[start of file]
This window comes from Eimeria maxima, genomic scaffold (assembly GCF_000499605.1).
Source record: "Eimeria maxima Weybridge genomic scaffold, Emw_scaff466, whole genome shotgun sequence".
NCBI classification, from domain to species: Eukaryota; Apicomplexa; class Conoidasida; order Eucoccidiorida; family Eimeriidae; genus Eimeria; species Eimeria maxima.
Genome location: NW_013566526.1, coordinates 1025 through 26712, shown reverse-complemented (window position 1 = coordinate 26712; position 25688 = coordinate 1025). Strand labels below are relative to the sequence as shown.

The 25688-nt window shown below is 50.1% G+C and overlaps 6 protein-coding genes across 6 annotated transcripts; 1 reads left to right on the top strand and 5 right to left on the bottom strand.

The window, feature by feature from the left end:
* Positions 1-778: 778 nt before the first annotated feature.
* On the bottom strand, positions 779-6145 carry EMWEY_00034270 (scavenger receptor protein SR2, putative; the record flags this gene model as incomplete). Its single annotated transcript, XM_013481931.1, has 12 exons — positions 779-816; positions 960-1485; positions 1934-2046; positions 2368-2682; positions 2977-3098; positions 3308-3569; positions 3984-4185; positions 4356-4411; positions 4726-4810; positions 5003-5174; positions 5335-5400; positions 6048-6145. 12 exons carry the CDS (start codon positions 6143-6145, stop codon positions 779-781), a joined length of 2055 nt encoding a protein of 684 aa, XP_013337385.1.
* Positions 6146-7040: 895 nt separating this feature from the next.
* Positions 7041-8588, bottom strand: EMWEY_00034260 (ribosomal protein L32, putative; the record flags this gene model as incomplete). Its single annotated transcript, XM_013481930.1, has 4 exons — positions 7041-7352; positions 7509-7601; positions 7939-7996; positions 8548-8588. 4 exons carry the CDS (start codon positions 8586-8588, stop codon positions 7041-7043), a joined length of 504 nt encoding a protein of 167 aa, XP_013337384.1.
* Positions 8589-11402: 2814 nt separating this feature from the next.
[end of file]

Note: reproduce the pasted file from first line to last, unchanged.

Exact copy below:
This window comes from Eimeria maxima, genomic scaffold (assembly GCF_000499605.1).
Source record: "Eimeria maxima Weybridge genomic scaffold, Emw_scaff466, whole genome shotgun sequence".
NCBI classification, from domain to species: Eukaryota; Apicomplexa; class Conoidasida; order Eucoccidiorida; family Eimeriidae; genus Eimeria; species Eimeria maxima.
Genome location: NW_013566526.1, coordinates 1025 through 26712, shown reverse-complemented (window position 1 = coordinate 26712; position 25688 = coordinate 1025). Strand labels below are relative to the sequence as shown.

The 25688-nt window shown below is 50.1% G+C and overlaps 6 protein-coding genes across 6 annotated transcripts; 1 reads left to right on the top strand and 5 right to left on the bottom strand.

The window, feature by feature from the left end:
* Positions 1-778: 778 nt before the first annotated feature.
* On the bottom strand, positions 779-6145 carry EMWEY_00034270 (scavenger receptor protein SR2, putative; the record flags this gene model as incomplete). Its single annotated transcript, XM_013481931.1, has 12 exons — positions 779-816; positions 960-1485; positions 1934-2046; positions 2368-2682; positions 2977-3098; positions 3308-3569; positions 3984-4185; positions 4356-4411; positions 4726-4810; positions 5003-5174; positions 5335-5400; positions 6048-6145. 12 exons carry the CDS (start codon positions 6143-6145, stop codon positions 779-781), a joined length of 2055 nt encoding a protein of 684 aa, XP_013337385.1.
* Positions 6146-7040: 895 nt separating this feature from the next.
* Positions 7041-8588, bottom strand: EMWEY_00034260 (ribosomal protein L32, putative; the record flags this gene model as incomplete). Its single annotated transcript, XM_013481930.1, has 4 exons — positions 7041-7352; positions 7509-7601; positions 7939-7996; positions 8548-8588. 4 exons carry the CDS (start codon positions 8586-8588, stop codon positions 7041-7043), a joined length of 504 nt encoding a protein of 167 aa, XP_013337384.1.
* Positions 8589-11402: 2814 nt separating this feature from the next.